The town of Benjamin Hill (pop., 8,000), where the train stops for about 40 minutes, is worth exploring. The air-conditioned botica (pharmacy) on the unpaved main street sells toallitas humedas (like Wet Wipes) that will be very useful throughout the trip. Ask the friendly male clerk for directions to the statue of the town's namesake, a revolutionary general.
If you're tired enough to ignore the pervasive heat of the Sonora Desert, the train's motion will lull you to sleep, and you'll awaken on the second morning to a cool sea breeze and the sound of crashing surf. About 9 a.m. the train pulls into sun-drenched Mazatl'an, the largest Mexican port on the Pacific coast. Vendors line the sidewalk selling unshelled shrimps with lime, or roast meat, whole fish, and chickens over a spit with green onions, while keeping an eye on iron vats filled with bubbling black beans.
As it heats up later in the day, you may want to exchange the privacy of your own personal sauna for some fresh air in the vestibule, and a chance to meet fellow travelers. On the Pacific route there are few American tourists. You'll meet people like 21-year-old Eduardo Rodr'iquez, a Mexican who slipped across the border into the United States and worked in a restaurant in Oxnard, Calif., until he received a traffic ticket. Anxious because of his illegal status, he decided to return to Mexico rather than go to court.
The landscape becomes progressively greener as the train winds away from the coast and passes fields of corn and groves of apricots and mangoes. Strings of long, thin yellowing chilies dry in the sun and the domes of colonial churches stand out among multicolored houses.
Arturo Serratos, the reserved porter, who has worked for the railroad 25 years, excitedly tells passengers they will change to a renovated train in Guadalajara, with a restaurant, air conditioning that works, and a club car.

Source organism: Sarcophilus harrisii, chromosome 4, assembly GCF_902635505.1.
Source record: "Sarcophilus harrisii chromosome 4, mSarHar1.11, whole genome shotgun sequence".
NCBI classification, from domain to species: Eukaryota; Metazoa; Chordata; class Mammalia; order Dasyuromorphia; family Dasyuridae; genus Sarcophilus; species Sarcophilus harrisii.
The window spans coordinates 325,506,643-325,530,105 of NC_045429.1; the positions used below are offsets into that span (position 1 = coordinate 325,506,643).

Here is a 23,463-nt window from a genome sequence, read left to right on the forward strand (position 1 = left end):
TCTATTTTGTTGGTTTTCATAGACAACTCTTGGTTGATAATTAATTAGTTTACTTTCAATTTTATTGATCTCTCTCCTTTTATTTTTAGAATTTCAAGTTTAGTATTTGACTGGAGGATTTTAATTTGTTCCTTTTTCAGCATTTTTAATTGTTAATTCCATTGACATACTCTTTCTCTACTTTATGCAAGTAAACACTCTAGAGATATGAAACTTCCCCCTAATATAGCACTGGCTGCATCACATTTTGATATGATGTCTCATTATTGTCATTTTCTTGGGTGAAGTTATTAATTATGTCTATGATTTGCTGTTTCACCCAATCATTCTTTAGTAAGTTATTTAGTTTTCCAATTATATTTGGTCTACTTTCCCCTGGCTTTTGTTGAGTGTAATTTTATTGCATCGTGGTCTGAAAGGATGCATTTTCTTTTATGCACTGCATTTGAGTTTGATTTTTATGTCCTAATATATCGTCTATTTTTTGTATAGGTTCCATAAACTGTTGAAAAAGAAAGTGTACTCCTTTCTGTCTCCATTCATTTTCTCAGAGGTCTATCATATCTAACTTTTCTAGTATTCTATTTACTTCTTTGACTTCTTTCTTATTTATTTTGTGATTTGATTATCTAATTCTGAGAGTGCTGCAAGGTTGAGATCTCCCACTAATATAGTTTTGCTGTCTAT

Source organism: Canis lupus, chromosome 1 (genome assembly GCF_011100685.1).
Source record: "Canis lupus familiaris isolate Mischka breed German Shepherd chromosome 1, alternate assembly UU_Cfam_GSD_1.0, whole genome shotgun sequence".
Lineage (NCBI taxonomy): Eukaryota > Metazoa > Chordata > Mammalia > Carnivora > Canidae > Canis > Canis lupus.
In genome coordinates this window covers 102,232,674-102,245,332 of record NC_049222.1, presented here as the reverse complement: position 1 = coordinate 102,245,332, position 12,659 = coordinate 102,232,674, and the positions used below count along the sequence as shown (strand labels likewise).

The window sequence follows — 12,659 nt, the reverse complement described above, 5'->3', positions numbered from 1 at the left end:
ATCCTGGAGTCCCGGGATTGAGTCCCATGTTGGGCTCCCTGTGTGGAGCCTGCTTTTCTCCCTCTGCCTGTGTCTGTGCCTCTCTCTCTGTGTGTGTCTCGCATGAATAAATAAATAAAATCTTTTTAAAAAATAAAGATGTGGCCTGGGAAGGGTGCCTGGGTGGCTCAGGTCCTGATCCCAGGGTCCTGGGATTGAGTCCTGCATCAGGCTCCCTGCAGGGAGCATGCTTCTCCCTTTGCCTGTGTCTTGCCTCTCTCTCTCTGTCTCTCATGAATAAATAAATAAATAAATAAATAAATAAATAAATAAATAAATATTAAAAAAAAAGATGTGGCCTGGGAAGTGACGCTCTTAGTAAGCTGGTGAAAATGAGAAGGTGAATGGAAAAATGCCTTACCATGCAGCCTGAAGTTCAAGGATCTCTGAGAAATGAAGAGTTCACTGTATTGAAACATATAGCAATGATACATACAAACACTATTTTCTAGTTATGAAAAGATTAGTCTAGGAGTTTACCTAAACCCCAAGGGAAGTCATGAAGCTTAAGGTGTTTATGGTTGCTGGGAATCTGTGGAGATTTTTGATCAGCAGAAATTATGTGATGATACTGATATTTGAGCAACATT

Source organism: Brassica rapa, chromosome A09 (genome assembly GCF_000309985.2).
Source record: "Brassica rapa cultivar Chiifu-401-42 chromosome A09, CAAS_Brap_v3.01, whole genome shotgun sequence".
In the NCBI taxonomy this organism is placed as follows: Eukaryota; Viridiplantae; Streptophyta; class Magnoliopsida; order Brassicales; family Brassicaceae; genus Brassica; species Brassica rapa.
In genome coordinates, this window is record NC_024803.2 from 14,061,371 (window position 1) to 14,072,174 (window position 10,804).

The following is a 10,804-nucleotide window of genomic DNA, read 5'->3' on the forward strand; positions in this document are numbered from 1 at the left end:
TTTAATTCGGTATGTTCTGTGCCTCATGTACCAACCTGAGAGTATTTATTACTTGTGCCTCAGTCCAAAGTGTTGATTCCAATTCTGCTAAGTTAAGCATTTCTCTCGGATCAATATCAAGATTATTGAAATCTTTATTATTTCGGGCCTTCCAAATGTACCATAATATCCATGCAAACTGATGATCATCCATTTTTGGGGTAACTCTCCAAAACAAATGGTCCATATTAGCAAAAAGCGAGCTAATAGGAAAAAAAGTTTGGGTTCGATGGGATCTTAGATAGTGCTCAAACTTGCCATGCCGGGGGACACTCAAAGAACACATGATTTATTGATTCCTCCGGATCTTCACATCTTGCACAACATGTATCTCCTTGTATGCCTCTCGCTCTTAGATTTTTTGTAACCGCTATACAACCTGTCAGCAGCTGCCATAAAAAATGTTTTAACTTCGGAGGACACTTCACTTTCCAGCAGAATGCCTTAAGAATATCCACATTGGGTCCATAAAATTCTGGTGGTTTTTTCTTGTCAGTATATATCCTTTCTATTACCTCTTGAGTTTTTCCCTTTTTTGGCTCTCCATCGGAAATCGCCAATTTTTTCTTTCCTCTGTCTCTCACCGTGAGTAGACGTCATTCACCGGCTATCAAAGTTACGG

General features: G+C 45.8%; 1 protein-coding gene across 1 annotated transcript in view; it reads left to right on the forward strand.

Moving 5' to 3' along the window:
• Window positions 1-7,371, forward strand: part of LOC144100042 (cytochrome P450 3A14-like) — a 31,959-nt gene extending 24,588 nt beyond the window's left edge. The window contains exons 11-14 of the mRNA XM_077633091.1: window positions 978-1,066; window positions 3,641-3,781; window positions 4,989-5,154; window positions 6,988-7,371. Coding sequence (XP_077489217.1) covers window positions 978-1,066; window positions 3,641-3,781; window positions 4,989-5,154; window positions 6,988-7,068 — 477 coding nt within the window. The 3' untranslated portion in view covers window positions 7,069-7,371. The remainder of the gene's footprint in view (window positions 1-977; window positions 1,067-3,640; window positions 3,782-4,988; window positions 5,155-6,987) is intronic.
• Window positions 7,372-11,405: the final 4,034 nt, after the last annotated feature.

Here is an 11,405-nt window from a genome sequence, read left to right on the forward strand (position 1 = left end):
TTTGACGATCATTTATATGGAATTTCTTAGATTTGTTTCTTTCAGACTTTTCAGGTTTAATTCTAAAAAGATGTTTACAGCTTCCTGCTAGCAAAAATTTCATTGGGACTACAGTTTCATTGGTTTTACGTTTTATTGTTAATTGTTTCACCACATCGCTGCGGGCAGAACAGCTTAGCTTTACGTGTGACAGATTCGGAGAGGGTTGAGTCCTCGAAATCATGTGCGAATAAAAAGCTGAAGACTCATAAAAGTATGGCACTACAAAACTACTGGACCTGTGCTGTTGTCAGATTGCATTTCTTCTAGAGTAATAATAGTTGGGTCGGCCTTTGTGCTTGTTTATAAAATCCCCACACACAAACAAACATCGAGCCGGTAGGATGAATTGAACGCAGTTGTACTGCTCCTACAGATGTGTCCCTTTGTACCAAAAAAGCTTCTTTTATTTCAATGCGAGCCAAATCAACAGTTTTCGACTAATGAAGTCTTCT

Arturo does not exaggerate. The new train is so well air conditioned that the one blanket provided does not suffice. The Pullman compartment is nearly identical in design, but much cleaner, with new burgundy upholstery and a tiny closet for hanging business suits. Mexican businessmen and freshly made-up senoras in silky dresses and high heels fill the dining car as white-jacketed waiters serve the long-awaited meals.
The next morning, two days away from the US border, the train slowly pulls into Mexico City as passengers finish their breakfasts. Businessmen arrive ready to work and North American tourists have already eased into the slower pace of Mexican life. Practical information
Reservations should be made at least two weeks in advance through Romero's Mexico Service in Newport Beach, Calif. (714) 548-8931. If you want to stop along the way, perhaps in the popular beach town of Mazatl'an, book the ticket from the border to your chosen spot and purchase the second ticket upon arrival.
For further informationcontact the Mexican Government Tourist Office, 405 Park Ave., Suite 1002, New York, NY 10022. Tel. (212) 755-7261.